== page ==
Regional ceremonies in honor of the nat typically last several days and take place at temples, in homes, or on the streets. Bamboo shelters are put up for public show known as nat pwe. A nat singer and an orchestra entertain the worshipers, who come to offer green coconuts and huge bunches of bananas to the nat. Other gifts to the spirits include cigarettes, alcohol, and perfumes. The central figure of the festivities is the nat kadaw, or nat-wife, a medium who enters a trance during the ceremony. Nat kadaw are usually women or transvestites (men who dress as women). The Taungbyon Festival is the most famous nat festival in Myanmar.
Astrologers are consulted by those who wish for certainty at some point in their lives, such as to pick auspicious days for weddings or ground-breaking ceremonies or to identify days on which to be cautious. To change the luck of a person, an astrologer may offer a change of name or advise offering certain flowers and leaves to the Buddha. He may advise on the kind of merit one should make; for example, the number of birds and fishes to set free, the numbers of rounds of rosary to say, or the kinds of food to avoid.
Astrologers and palmists may be found on the streets and on pagoda grounds. Large posters and big banners announce their names and advertise their claims of being able to predict winning numbers in the state lottery, a marriage partner, and even future existences.
LEADING GOOD LIVES
Buddhists believe that to reach the plane of spiritual existence called nirvanna, a person must be reborn and live many lives, each a little better, hopefully, than the one before. Meditation and prayer count as good deeds. Other commendable works include alms-giving, worshipping in pagodas, shrines, or at altars, and acting generously without expecting any return in this life. Because earning merit is so important, many Buddhists give food to monks and nuns, hold feasts to feed lots of guests, and donate money to repair or build pagodas or resthouses.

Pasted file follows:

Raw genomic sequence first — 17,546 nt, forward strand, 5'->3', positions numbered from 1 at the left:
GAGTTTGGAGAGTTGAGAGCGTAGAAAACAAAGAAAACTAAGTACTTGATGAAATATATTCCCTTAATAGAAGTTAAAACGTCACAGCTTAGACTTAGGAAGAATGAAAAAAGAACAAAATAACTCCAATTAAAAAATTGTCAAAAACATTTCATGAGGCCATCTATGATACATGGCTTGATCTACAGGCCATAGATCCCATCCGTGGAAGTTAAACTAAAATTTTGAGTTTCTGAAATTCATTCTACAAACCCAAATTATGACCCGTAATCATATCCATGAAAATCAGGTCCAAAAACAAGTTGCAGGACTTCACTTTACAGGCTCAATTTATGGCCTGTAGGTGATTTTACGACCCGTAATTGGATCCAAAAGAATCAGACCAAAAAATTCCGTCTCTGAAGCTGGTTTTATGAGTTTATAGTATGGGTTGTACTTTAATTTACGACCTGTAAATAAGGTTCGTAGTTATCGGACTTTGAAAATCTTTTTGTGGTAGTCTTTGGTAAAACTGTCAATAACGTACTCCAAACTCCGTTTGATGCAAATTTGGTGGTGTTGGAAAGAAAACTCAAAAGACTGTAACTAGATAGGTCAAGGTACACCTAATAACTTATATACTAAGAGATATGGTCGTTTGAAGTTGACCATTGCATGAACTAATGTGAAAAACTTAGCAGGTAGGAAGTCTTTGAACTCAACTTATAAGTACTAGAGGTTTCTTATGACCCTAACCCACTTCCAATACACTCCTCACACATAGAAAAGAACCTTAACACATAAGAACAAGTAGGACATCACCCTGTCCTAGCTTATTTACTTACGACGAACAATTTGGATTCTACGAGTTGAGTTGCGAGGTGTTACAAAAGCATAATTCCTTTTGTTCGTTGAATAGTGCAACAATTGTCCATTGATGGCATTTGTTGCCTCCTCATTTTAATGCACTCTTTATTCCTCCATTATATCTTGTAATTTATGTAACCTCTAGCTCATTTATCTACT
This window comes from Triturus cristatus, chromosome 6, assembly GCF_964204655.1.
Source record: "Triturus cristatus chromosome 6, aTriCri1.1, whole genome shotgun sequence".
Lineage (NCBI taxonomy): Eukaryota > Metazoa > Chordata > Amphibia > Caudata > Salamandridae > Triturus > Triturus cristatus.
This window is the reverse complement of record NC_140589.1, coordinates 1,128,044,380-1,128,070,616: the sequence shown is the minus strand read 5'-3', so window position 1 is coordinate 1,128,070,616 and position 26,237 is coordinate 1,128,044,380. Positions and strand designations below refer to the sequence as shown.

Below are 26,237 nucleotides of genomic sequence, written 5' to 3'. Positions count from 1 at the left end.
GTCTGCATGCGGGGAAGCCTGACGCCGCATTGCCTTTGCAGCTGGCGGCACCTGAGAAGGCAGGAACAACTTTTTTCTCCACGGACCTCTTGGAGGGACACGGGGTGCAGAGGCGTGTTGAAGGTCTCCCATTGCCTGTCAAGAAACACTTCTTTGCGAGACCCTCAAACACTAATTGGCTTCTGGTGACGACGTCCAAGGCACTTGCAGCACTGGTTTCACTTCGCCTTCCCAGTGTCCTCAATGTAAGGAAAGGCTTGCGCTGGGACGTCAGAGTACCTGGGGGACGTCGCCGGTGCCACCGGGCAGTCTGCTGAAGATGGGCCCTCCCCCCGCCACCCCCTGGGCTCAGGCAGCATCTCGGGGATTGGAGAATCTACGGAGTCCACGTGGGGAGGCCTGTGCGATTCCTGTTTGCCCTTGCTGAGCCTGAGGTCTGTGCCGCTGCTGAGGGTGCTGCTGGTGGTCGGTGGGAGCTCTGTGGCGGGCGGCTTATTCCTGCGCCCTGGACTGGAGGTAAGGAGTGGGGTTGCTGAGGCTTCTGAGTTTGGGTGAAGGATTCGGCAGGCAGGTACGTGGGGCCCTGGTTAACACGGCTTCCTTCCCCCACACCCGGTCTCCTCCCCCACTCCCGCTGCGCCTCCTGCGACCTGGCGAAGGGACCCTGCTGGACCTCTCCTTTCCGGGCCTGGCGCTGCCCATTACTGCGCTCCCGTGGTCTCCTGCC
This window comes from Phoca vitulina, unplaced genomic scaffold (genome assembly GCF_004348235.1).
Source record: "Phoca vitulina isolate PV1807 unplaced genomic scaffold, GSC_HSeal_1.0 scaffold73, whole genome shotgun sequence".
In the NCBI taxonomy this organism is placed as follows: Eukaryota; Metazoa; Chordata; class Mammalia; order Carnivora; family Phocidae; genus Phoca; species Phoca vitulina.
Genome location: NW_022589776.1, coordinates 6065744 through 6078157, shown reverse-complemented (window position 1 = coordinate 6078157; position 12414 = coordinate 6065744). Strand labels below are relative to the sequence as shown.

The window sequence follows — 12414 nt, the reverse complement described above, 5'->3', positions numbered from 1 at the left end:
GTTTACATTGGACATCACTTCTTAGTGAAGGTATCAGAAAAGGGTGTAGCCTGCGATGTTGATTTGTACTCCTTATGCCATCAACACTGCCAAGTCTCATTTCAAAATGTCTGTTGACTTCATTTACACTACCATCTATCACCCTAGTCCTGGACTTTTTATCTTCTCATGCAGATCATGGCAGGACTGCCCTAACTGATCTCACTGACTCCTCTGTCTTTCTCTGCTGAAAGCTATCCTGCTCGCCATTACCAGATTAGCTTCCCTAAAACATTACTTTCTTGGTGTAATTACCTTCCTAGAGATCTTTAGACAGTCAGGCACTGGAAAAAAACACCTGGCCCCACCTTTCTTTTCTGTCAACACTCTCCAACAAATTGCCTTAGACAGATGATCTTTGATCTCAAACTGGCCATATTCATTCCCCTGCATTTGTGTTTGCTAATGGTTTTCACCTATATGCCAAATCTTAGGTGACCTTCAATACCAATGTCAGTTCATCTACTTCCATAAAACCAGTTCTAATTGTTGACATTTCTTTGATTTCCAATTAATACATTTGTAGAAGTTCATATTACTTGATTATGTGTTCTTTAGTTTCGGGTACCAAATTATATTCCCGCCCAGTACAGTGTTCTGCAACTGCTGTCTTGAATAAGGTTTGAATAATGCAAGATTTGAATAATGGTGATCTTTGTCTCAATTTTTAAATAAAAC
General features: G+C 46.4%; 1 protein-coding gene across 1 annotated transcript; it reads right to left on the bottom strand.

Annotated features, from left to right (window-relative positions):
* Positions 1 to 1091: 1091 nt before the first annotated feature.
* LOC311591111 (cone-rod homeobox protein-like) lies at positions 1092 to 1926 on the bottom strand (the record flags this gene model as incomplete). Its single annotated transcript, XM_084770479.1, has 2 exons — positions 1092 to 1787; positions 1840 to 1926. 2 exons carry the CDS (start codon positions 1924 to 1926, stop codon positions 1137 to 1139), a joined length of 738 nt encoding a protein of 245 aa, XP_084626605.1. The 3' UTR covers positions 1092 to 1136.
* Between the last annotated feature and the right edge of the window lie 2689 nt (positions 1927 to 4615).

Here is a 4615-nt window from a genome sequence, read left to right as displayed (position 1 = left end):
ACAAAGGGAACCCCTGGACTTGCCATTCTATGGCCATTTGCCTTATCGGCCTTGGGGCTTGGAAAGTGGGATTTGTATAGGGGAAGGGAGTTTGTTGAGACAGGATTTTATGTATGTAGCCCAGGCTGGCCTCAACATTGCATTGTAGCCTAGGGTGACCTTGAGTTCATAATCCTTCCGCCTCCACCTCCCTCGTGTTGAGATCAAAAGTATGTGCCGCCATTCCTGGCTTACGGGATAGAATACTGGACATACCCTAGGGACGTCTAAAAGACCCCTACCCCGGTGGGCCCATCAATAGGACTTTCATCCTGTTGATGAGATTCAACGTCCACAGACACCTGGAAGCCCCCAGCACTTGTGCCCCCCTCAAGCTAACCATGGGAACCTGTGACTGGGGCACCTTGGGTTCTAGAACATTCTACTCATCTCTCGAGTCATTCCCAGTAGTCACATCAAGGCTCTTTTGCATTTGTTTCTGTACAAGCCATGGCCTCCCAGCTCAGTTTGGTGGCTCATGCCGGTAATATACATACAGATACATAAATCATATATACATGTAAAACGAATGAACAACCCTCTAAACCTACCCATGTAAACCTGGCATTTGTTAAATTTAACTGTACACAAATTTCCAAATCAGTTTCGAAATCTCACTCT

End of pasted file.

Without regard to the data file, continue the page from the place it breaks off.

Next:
BRINGING HONOUR TO OTHERS
One person's kind or noble act can also earn merit for someone else. In the past, wealthy people gave land, money, and even servants to monasteries. These temple servants earned merit for their former owners as well as for themselves. Similarly, when a boy or young man joins a monastery, that act brings honor to his whole family. For this reason, the shin-byu ceremony, or initiation into temporary monkhood, is a significant rite in Myanmar culture.
SHIBYU: THE MAKING OF A MONK
Shin-byu is a religious ceremony that all Buddhist boys are expected to undergo. It is considered the highest merit-earning act for the family. During the ceremony, would-be monks, or novices, are dressed in fine clothes to imitate the Buddha's early life as a prince. The boys are then carried, paraded on a horse, or taken in a car around the neighborhood. Their families hold elaborate feasts. Then comes the head shaving rite, which symbolizes giving up a life of luxury. A boy's parents usually hold out a white towel to collect his hair as his head is shaved. Newly shorn novices say prayers in Pali with monks, then enter a monastery, usually only for a few days or a week - shin-byu monkhood is temporary. At the monasteries, the novices learn to meditate, read the Buddhist Scriptures, and do humble tasks, such as sweeping the premises and running errands for the monks. Shin-byu is so important in Myanmar cultural life that families without sons occasionally "adopt" nephews, male cousins, or other boys to hold the ceremony. Towns and villages sometimes hold mass ceremonies, during which up to one hundred boys are initiated.